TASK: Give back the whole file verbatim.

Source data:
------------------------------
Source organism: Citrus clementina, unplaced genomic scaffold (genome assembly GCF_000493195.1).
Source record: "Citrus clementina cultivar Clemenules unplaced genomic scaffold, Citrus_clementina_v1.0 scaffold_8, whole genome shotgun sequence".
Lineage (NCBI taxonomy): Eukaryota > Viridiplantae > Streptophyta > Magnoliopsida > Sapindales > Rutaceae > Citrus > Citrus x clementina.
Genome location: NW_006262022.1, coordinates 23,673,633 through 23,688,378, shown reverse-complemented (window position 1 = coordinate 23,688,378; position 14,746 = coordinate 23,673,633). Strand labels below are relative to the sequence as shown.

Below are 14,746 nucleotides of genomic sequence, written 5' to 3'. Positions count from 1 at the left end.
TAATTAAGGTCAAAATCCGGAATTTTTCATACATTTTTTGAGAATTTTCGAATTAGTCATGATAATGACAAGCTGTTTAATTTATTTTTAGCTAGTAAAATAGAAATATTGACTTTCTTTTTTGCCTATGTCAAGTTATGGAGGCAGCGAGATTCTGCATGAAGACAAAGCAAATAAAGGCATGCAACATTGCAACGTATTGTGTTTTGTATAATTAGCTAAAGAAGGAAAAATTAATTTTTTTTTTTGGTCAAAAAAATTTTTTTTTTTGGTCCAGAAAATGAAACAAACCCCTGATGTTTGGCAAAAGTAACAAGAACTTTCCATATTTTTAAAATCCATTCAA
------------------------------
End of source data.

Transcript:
Source organism: Citrus clementina, unplaced genomic scaffold (genome assembly GCF_000493195.1).
Source record: "Citrus clementina cultivar Clemenules unplaced genomic scaffold, Citrus_clementina_v1.0 scaffold_8, whole genome shotgun sequence".
Lineage (NCBI taxonomy): Eukaryota > Viridiplantae > Streptophyta > Magnoliopsida > Sapindales > Rutaceae > Citrus > Citrus x clementina.
Genome location: NW_006262022.1, coordinates 23,673,633 through 23,688,378, shown reverse-complemented (window position 1 = coordinate 23,688,378; position 14,746 = coordinate 23,673,633). Strand labels below are relative to the sequence as shown.

Below are 14,746 nucleotides of genomic sequence, written 5' to 3'. Positions count from 1 at the left end.
TAATTAAGGTCAAAATCCGGAATTTTTCATACATTTTTTGAGAATTTTCGAATTAGTCATGATAATGACAAGCTGTTTAATTTATTTTTAGCTAGTAAAATAGAAATATTGACTTTCTTTTTTGCCTATGTCAAGTTATGGAGGCAGCGAGATTCTGCATGAAGACAAAGCAAATAAAGGCATGCAACATTGCAACGTATTGTGTTTTGTATAATTAGCTAAAGAAGGAAAAATTAATTTTTTTTTTTGGTCAAAAAAATTTTTTTTTTTGGTCCAGAAAATGAAACAAACCCCTGATGTTTGGCAAAAGTAACAAGAACTTTCCATATTTTTAAAATCCATTCAA